Most Rural Ed. Programs Are Developed in Urban Schools. These Research Centers Want to Change That
Chronic absenteeism. College preparation. Student mental health. Hot education issues all, and none of them lack for research and programs. But often the interventions proven to work in large urban or suburban districts fall flat in small rural districts, and most of those districts lack the capacity to develop and test out their own solutions.
"That's been going on in a lot of education policies," said Tom Kane, Harvard economics and education professor. "The research is done in urban and suburban areas and we don't stop to learn whether those same things are effective in rural areas."
That's why the Institute of Education Sciences is providing $10 million each to launch the National Center for Rural Education Research Networks at Harvard University and the National Center for Rural School Mental Health at the University of Missouri.
The research networks center will work during the next five years with 60 rural districts in New York and Ohio to develop and test interventions to reduce student absenteeism and improve college-going among rural students. For example, the center may look at how students' distance to school affects their absenteeism, or how outreach from universities can target high-achieving rural students.The center also plans to evaluate Proving Ground, a school improvement program that has shown benefits in urban and suburban schools but which has never been tested in rural schools.
"One of the reasons why rural schools have been too often overlooked in education research is that the cost ... just makes it cost prohibitive for researchers," said Kane, a co-principal investigator for the network center. Creating a research network to support data analysis, information-sharing agreements and implementation studies means "no single district needs to try it out on a big scale."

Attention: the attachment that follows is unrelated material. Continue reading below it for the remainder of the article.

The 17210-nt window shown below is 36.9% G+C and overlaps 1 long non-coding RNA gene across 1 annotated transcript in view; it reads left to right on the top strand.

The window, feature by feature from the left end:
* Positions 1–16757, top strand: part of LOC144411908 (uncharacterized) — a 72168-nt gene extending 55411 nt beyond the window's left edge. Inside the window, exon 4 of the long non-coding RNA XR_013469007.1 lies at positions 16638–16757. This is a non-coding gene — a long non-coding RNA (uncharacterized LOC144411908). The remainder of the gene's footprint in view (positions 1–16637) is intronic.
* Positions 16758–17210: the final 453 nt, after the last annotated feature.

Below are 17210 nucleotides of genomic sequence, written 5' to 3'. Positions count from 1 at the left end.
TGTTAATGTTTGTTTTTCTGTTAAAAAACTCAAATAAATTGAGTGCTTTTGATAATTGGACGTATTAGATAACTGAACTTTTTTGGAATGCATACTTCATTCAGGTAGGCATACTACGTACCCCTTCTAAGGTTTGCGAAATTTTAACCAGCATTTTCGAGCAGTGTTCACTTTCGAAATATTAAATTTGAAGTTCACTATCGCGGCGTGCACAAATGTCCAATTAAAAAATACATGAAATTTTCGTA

The mental health center, to be run by Wendy Reinke, an educational counseling professor at the University of Missouri, will work with rural districts in Missouri, Virginia, and Montana to test and expand a program to identify students with mental health problems early and connect them to supports.
The center builds on an existing research-practitioner partnership with the Boone County Schools (Mo.) Mental Health Coalition, which has piloted a checklist and professional development to help teachers and other staff coordinate mental health services in the district.
"I'm particularly excited because their work is so complementary," said Elizabeth Abro, the commissioner of IES' National Center for Education Research, which awarded the grants. It's the first time the agency has supported two rural education research centers simultaneously. "They are tackling different sets of problems, both of which are extremely critical to improving success for the many students in rural contexts."
The grants were announced Wednesday, along with a $5 million grant to create a Writing Research to Improve Teaching and Evaluation (WRITE) Center at the University of California, Irvine, which will study ways to improve writing instruction in middle and high schools.
"These centers will provide us with valuable research into topics that are not always given the weight they deserve," said IES Director Mark Schneider, in a statement. "Over 20 percent of U.S. students attend rural schools, and research on schools and education must reflect this fact."
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